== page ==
November 9, 1966 - New York: Governor Nelson Rockefeller, who "is" Governor, according to amended campaign sign overhead, rejoices in his re-election early November 9, 1966.  Bettmann / Getty Images

His terms as governor would eventually be known for ambitious infrastructure and transportation projects, a commitment to increasing the size of the state’s university system, and even a commitment to the arts. He would go on to serve as New York’s governor for 15 years, and for much of that time the state seemed to operate as a laboratory for governmental programs, often inspired by groups convened by Rockefeller. He typically convened task forces of experts which would study programs and propose governmental solutions.

Rockefeller’s penchant for surrounding himself with experts wasn’t always viewed favorably. His former boss, President Eisenhower, was said to have commented that Rockefeller was "too used to borrowing brains instead of using his own."

Presidential Ambitions

Within a year of taking office as governor, Rockefeller began to reconsider his decision not to run for president. As he appeared to have the support of the moderate to liberal Republicans on the East Coast, he considered running in the 1960 primaries. However, realizing Richard Nixon had solid support, he withdrew from the race early. In the 1960 election he supported Nixon and campaigned for him.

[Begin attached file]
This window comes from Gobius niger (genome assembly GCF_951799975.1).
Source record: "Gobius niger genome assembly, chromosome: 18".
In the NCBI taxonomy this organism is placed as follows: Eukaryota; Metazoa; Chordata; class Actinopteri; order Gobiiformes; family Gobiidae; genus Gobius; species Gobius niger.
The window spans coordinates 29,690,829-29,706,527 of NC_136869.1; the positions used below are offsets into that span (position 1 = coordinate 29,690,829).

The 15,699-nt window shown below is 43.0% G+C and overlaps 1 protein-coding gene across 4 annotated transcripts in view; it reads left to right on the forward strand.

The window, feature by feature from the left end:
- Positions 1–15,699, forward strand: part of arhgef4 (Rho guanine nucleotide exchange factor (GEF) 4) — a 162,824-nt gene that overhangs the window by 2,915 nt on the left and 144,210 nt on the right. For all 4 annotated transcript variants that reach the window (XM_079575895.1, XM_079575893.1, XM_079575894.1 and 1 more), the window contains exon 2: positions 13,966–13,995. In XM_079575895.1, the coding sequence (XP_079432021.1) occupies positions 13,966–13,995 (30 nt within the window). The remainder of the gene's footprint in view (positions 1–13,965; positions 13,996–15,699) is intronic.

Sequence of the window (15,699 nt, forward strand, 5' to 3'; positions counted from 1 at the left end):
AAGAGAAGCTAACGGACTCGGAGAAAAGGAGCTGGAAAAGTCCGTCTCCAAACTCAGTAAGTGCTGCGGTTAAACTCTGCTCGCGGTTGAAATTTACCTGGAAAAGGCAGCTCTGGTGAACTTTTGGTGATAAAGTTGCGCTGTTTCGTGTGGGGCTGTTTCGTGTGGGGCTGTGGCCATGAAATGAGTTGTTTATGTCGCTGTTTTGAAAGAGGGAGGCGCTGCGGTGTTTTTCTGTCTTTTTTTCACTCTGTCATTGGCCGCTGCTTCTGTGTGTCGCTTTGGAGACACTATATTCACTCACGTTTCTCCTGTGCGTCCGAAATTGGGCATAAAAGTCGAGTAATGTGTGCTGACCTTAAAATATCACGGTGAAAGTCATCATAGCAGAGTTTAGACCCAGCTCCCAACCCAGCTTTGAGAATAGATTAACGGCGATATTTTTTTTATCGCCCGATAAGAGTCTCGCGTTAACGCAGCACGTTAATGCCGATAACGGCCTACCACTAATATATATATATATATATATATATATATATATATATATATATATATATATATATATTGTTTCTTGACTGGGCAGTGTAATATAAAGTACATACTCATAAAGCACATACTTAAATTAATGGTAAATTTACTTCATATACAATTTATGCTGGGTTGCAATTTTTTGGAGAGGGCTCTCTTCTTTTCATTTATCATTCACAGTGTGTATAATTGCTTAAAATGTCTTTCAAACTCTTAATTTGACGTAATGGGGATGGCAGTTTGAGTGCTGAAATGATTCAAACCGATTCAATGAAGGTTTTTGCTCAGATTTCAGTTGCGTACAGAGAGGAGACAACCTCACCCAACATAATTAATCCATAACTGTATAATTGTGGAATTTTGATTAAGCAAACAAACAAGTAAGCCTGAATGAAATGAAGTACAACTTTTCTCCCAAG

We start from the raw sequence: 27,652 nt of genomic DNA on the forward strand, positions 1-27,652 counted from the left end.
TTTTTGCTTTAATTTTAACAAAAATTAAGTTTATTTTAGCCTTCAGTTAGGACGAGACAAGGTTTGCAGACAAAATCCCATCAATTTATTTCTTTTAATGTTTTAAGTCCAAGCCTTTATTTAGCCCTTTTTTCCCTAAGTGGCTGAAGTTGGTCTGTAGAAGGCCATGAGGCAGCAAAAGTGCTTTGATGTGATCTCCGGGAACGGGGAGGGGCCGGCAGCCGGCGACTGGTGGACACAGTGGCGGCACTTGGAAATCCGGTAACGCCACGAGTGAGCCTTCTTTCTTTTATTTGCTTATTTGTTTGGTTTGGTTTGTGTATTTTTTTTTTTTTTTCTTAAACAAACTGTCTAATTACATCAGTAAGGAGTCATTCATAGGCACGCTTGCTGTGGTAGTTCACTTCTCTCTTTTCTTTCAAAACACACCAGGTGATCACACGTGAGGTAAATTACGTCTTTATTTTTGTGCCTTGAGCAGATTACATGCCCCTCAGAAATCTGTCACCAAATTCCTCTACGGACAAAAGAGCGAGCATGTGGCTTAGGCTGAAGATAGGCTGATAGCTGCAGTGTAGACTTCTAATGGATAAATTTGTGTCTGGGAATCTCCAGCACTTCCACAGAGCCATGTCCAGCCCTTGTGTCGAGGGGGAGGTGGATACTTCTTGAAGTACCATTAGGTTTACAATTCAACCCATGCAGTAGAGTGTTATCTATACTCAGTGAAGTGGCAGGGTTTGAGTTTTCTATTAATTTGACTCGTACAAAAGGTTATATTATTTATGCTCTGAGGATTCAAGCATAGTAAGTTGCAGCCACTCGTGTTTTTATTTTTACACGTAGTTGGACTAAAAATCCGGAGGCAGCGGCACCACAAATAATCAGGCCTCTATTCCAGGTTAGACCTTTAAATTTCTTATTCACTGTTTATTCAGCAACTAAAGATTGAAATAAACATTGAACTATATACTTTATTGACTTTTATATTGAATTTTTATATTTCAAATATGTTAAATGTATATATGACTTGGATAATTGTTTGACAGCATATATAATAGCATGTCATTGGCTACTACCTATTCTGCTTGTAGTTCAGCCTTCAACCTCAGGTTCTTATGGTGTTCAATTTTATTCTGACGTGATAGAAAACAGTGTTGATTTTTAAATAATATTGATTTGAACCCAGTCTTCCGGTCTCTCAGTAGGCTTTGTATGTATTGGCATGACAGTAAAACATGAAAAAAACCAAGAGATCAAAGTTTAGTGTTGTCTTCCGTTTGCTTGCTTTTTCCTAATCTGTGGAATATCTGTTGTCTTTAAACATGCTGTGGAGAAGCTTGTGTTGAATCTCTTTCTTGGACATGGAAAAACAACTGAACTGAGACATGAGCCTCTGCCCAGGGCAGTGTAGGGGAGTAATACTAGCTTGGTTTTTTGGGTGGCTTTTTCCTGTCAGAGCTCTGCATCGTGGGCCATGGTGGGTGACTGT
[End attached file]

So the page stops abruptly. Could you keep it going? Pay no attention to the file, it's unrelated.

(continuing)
According to an anecdote recounted in his 1979 obituary in the New York Times, in 1962 he was asked, while looking at the White House from his private plane, if he ever thought about living there. He replied, “Ever since I was a kid. After all, when you think of what I had, what else were there to aspire to?”

Richard M. Nixon and Nelson A. Rockefeller
Vice. Pres. Richard Nixon (R) with Nelson Rockefeller (L) September 01, 1960.  Joseph Scherschel / Getty Images

Rockefeller viewed the presidential election of 1964 as an opportunity. He had solidified his reputation as the leader of the “eastern establishment” Republicans. His obvious opponent in 1964 primaries would be Senator Barry Goldwater of Arizona, the leader of the conservative wing of the Republican Party.

A complication for Rockefeller was that he had been divorced from his first wife in 1962. Divorce was unheard of for major politicians at the time, yet Rockefeller hadn't seemed to be harmed by it when he won reelection as governor of New York in 1962. (He married for the second time in 1963.)